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ERIC Number: ED553815
Record Type: Non-Journal
Publication Date: 2014-May
Pages: 27
Abstractor: ERIC
Reference Count: N/A
ISBN: N/A
ISSN: N/A
Evaluating Teachers with Classroom Observations: Lessons Learned in Four Districts
Whitehurst, Grover J.; Chingos, Matthew M.; Lindquist, Katharine M.
Brookings Institution
The evidence is clear: better teachers improve student outcomes, ranging from test scores to college attendance rates to career earnings. Federal policy has begun to catch up with these findings in its recent shift from an effort to ensure that all teachers have traditional credentials to policies intended to incentivize states to evaluate and retain teachers based on their classroom performance. But new federal policy can be slow to produce significant change on the ground. The Obama Administration has pushed the creation of a new generation of meaningful teacher evaluation systems at the state level through more than $4 billion in Race to the Top funding to 19 states and No Child Left Behind (NCLB) accountability waivers to 43 states. A majority of states have passed laws requiring the adoption of teacher evaluation systems that incorporate student achievement data, but only a handful had fully implemented new teacher evaluation systems as of the 2012-13 school year. As the majority of states continue to design and implement new evaluation systems, the time is right to ask how existing teacher evaluation systems are performing and in what practical ways they might be improved. This report helps to answer those questions by examining the actual design and performance of new teacher evaluation systems in four urban school districts that are at the forefront of the effort to meaningfully evaluate teachers. Overall, the authors' analysis leaves them optimistic that new evaluation systems meaningfully assess teacher performance. Despite substantial differences in how individual districts designed their systems, each is performing within a range of reliability and validity that is both consistent with respect to prior research and useful with respect to improving the prediction of teacher performance. With modest modifications, these systems, as well as those yet to be implemented, will better meet their goal of assuring students' access to high-quality teachers.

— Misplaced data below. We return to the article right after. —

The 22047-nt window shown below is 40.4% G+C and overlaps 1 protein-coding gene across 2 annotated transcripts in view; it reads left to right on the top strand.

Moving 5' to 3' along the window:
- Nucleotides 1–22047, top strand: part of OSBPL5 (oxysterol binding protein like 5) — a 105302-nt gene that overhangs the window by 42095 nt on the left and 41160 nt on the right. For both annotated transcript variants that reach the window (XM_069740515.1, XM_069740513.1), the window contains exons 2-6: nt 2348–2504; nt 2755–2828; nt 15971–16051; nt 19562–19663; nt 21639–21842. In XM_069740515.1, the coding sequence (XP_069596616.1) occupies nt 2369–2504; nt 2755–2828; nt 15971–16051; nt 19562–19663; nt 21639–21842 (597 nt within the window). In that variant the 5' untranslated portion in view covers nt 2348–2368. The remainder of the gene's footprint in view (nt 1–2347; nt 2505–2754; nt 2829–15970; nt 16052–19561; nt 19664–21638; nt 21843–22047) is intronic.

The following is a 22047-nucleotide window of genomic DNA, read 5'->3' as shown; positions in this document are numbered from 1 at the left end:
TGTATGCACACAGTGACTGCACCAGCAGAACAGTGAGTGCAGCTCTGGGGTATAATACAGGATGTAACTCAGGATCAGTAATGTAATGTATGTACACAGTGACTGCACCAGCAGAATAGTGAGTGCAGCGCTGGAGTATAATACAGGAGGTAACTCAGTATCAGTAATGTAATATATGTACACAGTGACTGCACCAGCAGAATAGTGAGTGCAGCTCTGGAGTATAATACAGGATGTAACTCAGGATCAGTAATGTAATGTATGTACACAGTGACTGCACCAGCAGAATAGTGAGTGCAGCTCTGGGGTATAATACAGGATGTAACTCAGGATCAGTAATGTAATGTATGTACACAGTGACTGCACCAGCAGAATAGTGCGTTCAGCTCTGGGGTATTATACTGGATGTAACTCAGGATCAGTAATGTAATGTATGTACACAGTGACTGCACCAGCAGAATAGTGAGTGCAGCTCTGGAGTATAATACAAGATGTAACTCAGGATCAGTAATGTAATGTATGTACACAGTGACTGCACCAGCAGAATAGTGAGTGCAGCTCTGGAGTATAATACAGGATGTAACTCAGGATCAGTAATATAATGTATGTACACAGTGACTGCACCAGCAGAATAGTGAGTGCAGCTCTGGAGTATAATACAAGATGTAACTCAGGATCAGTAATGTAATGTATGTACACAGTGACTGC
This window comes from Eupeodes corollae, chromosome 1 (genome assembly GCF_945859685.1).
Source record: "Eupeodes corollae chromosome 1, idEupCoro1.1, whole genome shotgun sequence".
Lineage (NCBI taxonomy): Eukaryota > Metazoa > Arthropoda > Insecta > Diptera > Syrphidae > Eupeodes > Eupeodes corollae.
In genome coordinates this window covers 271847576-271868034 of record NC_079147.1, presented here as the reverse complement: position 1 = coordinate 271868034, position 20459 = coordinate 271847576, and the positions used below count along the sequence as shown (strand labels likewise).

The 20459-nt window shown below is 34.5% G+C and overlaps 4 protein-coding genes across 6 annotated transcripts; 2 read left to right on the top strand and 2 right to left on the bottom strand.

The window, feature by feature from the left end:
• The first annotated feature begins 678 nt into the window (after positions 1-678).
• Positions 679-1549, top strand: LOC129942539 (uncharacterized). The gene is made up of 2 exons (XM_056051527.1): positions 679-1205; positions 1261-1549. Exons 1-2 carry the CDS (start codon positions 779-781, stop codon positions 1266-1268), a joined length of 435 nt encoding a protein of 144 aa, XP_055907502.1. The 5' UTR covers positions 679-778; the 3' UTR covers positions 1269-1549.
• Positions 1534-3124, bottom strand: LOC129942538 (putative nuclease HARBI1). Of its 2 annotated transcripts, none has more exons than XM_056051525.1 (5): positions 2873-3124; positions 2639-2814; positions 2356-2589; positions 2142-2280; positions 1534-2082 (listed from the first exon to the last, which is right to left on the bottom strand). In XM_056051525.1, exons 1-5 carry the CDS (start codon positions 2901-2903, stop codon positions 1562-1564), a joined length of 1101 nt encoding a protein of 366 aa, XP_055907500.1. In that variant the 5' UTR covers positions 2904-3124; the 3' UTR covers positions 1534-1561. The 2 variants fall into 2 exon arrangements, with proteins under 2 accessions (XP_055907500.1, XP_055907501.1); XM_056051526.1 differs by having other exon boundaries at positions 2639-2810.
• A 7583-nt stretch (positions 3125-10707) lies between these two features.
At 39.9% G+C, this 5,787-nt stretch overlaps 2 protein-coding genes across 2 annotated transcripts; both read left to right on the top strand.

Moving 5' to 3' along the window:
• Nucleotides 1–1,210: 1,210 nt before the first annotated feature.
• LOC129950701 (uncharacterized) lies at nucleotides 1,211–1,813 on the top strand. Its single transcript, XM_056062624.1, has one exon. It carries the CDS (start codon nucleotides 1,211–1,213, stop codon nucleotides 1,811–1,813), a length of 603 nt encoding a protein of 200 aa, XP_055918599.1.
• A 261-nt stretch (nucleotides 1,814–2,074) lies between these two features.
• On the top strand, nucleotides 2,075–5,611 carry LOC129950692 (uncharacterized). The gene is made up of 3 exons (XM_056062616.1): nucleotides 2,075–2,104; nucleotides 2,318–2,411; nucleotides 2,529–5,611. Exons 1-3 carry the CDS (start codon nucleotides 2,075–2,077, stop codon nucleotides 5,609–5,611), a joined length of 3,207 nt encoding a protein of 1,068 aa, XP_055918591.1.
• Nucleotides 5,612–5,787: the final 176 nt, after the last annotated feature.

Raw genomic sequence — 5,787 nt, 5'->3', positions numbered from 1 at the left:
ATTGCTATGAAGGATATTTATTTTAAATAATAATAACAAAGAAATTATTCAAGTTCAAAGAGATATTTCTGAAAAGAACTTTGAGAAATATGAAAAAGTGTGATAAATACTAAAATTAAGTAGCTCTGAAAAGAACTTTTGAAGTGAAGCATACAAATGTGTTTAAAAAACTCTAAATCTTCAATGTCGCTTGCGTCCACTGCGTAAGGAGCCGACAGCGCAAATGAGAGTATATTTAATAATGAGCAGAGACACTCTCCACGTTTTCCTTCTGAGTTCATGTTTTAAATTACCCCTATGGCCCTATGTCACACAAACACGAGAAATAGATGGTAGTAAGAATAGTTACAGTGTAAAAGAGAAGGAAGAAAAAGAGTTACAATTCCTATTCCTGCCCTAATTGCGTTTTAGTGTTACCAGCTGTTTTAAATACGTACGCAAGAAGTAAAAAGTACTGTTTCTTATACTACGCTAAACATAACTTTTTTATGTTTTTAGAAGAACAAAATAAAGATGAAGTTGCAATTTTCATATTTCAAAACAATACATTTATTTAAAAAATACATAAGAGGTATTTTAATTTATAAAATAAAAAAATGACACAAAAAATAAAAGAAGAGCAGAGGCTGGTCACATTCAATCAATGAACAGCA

Brookings Institution. 1775 Massachusetts Avenue NW, Washington, DC 20036. Tel: 202-797-6000; Fax: 202-797-6004; e-mail: webmaster@brookings.edu; Web site: http://www.brookings.edu
Publication Type: Reports - Research
Education Level: Higher Education; Postsecondary Education; Elementary Education; Grade 4; Grade 5
Audience: N/A
Language: English
Sponsor: N/A
Authoring Institution: Brookings Institution, Brown Center on Education Policy
Identifiers - Laws, Policies, & Programs: Elementary and Secondary Education Act; No Child Left Behind Act 2001; Race to the Top